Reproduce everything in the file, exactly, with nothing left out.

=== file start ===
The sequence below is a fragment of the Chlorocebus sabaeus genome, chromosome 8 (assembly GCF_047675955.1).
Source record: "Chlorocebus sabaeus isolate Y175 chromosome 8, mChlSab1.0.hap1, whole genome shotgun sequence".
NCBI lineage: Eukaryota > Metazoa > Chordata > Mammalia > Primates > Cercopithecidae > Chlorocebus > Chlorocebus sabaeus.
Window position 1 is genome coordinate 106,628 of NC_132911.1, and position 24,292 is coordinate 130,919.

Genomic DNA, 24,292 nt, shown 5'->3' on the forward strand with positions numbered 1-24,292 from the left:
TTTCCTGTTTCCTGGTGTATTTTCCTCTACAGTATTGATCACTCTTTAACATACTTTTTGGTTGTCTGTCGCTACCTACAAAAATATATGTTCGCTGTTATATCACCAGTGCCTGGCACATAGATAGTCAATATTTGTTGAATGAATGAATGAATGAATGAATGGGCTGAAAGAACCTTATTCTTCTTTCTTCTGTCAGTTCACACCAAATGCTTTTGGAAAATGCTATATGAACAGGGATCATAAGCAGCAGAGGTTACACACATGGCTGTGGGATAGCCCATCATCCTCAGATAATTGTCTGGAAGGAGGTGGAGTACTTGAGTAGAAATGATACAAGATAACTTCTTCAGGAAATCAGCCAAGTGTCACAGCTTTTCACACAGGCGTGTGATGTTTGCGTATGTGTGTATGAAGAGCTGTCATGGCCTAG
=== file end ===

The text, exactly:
The sequence below is a fragment of the Chlorocebus sabaeus genome, chromosome 8 (assembly GCF_047675955.1).
Source record: "Chlorocebus sabaeus isolate Y175 chromosome 8, mChlSab1.0.hap1, whole genome shotgun sequence".
NCBI lineage: Eukaryota > Metazoa > Chordata > Mammalia > Primates > Cercopithecidae > Chlorocebus > Chlorocebus sabaeus.
Window position 1 is genome coordinate 106,628 of NC_132911.1, and position 24,292 is coordinate 130,919.

Genomic DNA, 24,292 nt, shown 5'->3' on the forward strand with positions numbered 1-24,292 from the left:
TTTCCTGTTTCCTGGTGTATTTTCCTCTACAGTATTGATCACTCTTTAACATACTTTTTGGTTGTCTGTCGCTACCTACAAAAATATATGTTCGCTGTTATATCACCAGTGCCTGGCACATAGATAGTCAATATTTGTTGAATGAATGAATGAATGAATGAATGGGCTGAAAGAACCTTATTCTTCTTTCTTCTGTCAGTTCACACCAAATGCTTTTGGAAAATGCTATATGAACAGGGATCATAAGCAGCAGAGGTTACACACATGGCTGTGGGATAGCCCATCATCCTCAGATAATTGTCTGGAAGGAGGTGGAGTACTTGAGTAGAAATGATACAAGATAACTTCTTCAGGAAATCAGCCAAGTGTCACAGCTTTTCACACAGGCGTGTGATGTTTGCGTATGTGTGTATGAAGAGCTGTCATGGCCTAG